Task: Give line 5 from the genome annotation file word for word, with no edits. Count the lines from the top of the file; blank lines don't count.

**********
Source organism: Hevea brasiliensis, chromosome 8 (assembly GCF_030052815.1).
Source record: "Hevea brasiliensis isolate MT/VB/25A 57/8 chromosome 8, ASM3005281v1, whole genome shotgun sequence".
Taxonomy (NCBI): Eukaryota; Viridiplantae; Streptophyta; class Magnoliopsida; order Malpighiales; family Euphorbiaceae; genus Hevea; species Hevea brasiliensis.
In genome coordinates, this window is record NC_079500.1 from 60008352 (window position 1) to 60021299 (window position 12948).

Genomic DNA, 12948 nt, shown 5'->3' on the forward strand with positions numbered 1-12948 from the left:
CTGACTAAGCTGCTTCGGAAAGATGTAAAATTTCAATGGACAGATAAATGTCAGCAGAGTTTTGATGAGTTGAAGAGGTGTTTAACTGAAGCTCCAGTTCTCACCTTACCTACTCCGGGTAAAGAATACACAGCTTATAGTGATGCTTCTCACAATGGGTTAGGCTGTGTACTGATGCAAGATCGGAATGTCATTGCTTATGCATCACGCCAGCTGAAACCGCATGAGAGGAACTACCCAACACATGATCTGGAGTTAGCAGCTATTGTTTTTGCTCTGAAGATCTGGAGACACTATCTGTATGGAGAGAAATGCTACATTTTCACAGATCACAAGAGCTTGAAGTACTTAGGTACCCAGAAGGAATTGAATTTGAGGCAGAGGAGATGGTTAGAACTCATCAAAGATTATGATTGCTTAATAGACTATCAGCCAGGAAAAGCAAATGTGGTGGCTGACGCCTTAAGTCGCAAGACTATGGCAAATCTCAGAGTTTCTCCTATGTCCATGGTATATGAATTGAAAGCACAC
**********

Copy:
Genomic DNA, 12948 nt, shown 5'->3' on the forward strand with positions numbered 1-12948 from the left: